Header

UZH-Logo

Maintenance Infos

A model for the effects of job insecurity on performance, turnover intention, and absenteeism


Staufenbiel, T; König, C J (2010). A model for the effects of job insecurity on performance, turnover intention, and absenteeism. Journal of Occupational and Organizational Psychology, 83:101-117.

Abstract

This study investigates the effects of job insecurity on four organizationally important outcomes: in-role behaviour, organizational citizenship behaviour, turnover intention, and absenteeism. A model is tested in which job insecurity is simultaneously a hindrance and a challenge stressor. In particular, job insecurity is proposed to have a predominantly harmful effect on performance, turnover intention, and absenteeism, and it is argued that these effects are mediated by (reduced) work attitudes. In addition, job insecurity is also assumed to affect these behaviours in the opposite way (i.e. a suppressor effect) because job insecurity might motivate employees to make themselves more valuable to the organization by working harder and being less absent. The model is tested with a sample of 136 German non-managerial employees. Data from supervisors (i.e. in-role behaviour and organizational citizenship behaviour), the company's personnel files (i.e. absenteeism), and self-reports (i.e. job insecurity, work attitudes, turnover intention, in-role behaviour, and organizational citizenship behaviour) were used. Structural equation modelling showed that a model that included both negative and positive effects fitted the data best. The negative effect was stronger than the positive effect. The results show that the effects of job insecurity are more complex than previously assumed. In addition, the results also extend previous research into hindrance and challenge stressors because they show that stressors should not be categorized as either hindrance or challenge. Instead, it might be more appropriate to conceptualize hindrance and challenge as two dimensions.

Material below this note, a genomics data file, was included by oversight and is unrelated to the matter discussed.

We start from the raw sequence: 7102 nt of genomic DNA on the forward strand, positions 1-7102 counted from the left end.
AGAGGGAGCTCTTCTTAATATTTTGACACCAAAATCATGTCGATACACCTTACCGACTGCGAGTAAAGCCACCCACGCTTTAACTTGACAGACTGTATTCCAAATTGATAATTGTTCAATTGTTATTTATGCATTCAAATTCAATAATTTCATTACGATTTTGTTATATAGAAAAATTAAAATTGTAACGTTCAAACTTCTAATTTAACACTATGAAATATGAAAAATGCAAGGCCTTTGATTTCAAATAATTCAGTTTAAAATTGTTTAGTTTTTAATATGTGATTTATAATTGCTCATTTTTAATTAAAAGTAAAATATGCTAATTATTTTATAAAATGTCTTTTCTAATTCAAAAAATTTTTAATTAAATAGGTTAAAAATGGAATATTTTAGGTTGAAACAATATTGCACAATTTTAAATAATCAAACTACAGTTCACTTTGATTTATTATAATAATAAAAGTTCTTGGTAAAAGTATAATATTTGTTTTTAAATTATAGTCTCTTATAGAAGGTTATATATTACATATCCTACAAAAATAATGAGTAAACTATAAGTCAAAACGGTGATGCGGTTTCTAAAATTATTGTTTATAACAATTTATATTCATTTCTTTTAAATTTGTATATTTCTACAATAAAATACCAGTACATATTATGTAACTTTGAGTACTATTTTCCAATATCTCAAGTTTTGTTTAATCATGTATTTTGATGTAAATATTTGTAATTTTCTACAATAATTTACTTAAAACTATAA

Abstract

This study investigates the effects of job insecurity on four organizationally important outcomes: in-role behaviour, organizational citizenship behaviour, turnover intention, and absenteeism. A model is tested in which job insecurity is simultaneously a hindrance and a challenge stressor. In particular, job insecurity is proposed to have a predominantly harmful effect on performance, turnover intention, and absenteeism, and it is argued that these effects are mediated by (reduced) work attitudes. In addition, job insecurity is also assumed to affect these behaviours in the opposite way (i.e. a suppressor effect) because job insecurity might motivate employees to make themselves more valuable to the organization by working harder and being less absent. The model is tested with a sample of 136 German non-managerial employees. Data from supervisors (i.e. in-role behaviour and organizational citizenship behaviour), the company's personnel files (i.e. absenteeism), and self-reports (i.e. job insecurity, work attitudes, turnover intention, in-role behaviour, and organizational citizenship behaviour) were used. Structural equation modelling showed that a model that included both negative and positive effects fitted the data best. The negative effect was stronger than the positive effect. The results show that the effects of job insecurity are more complex than previously assumed. In addition, the results also extend previous research into hindrance and challenge stressors because they show that stressors should not be categorized as either hindrance or challenge. Instead, it might be more appropriate to conceptualize hindrance and challenge as two dimensions.

Statistics

Citations

82 citations in Web of Science®
87 citations in Scopus®
Google Scholar™

Altmetrics

Downloads

441 downloads since deposited on 06 Jul 2010
182 downloads since 12 months
Detailed statistics

Additional indexing

Item Type:Journal Article, refereed, original work
Communities & Collections:06 Faculty of Arts > Institute of Psychology
Dewey Decimal Classification:150 Psychology
Language:English
Date:2010
Deposited On:06 Jul 2010 13:35
Last Modified:05 Apr 2016 14:11
Publisher:British Psychological Society
ISSN:0963-1798
Additional Information:The definitive version is available at http://www.bpsjournals.co.uk/journals/joop/
Free access at:Publisher DOI. An embargo period may apply.
Publisher DOI:https://doi.org/10.1348/096317908X401912
Official URL:http://www.ingentaconnect.com/content/bpsoc/joop/2010/00000083/00000001/art00006

Download

Preview Icon on Download
Preview
Content: Accepted Version
Filetype: PDF
Size: 198kB
View at publisher